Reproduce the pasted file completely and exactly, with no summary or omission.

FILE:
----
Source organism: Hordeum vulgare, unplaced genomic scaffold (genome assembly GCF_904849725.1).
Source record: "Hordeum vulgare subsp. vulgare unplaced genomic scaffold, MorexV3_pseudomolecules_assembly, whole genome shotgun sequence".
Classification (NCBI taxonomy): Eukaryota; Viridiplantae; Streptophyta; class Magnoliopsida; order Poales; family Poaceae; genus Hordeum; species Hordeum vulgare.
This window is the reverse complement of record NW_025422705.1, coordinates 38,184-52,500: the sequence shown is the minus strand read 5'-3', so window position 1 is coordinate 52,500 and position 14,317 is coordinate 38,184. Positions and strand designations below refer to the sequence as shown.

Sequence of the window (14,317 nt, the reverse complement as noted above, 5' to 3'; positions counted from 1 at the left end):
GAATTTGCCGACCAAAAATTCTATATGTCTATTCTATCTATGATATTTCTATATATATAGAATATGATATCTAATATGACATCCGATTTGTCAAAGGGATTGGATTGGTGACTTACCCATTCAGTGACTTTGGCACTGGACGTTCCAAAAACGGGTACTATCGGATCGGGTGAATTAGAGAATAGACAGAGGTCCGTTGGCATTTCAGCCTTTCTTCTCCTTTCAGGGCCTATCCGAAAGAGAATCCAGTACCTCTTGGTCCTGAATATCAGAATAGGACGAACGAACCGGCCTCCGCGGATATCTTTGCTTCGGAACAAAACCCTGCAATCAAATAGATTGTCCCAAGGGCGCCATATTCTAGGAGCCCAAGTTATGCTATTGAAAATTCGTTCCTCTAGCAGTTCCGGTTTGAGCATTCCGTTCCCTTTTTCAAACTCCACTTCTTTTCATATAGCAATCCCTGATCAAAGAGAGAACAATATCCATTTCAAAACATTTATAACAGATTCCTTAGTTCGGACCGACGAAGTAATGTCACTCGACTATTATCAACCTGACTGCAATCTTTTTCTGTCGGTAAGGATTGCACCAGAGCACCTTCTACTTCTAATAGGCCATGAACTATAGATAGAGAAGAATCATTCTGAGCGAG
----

Source organism: Hordeum vulgare, unplaced genomic scaffold (genome assembly GCF_904849725.1).
Source record: "Hordeum vulgare subsp. vulgare unplaced genomic scaffold, MorexV3_pseudomolecules_assembly, whole genome shotgun sequence".
Classification (NCBI taxonomy): Eukaryota; Viridiplantae; Streptophyta; class Magnoliopsida; order Poales; family Poaceae; genus Hordeum; species Hordeum vulgare.
This window is the reverse complement of record NW_025422705.1, coordinates 38,184-52,500: the sequence shown is the minus strand read 5'-3', so window position 1 is coordinate 52,500 and position 14,317 is coordinate 38,184. Positions and strand designations below refer to the sequence as shown.

Sequence of the window (14,317 nt, the reverse complement as noted above, 5' to 3'; positions counted from 1 at the left end):
GAATTTGCCGACCAAAAATTCTATATGTCTATTCTATCTATGATATTTCTATATATATAGAATATGATATCTAATATGACATCCGATTTGTCAAAGGGATTGGATTGGTGACTTACCCATTCAGTGACTTTGGCACTGGACGTTCCAAAAACGGGTACTATCGGATCGGGTGAATTAGAGAATAGACAGAGGTCCGTTGGCATTTCAGCCTTTCTTCTCCTTTCAGGGCCTATCCGAAAGAGAATCCAGTACCTCTTGGTCCTGAATATCAGAATAGGACGAACGAACCGGCCTCCGCGGATATCTTTGCTTCGGAACAAAACCCTGCAATCAAATAGATTGTCCCAAGGGCGCCATATTCTAGGAGCCCAAGTTATGCTATTGAAAATTCGTTCCTCTAGCAGTTCCGGTTTGAGCATTCCGTTCCCTTTTTCAAACTCCACTTCTTTTCATATAGCAATCCCTGATCAAAGAGAGAACAATATCCATTTCAAAACATTTATAACAGATTCCTTAGTTCGGACCGACGAAGTAATGTCACTCGACTATTATCAACCTGACTGCAATCTTTTTCTGTCGGTAAGGATTGCACCAGAGCACCTTCTACTTCTAATAGGCCATGAACTATAGATAGAGAAGAATCATTCTGAGCGAG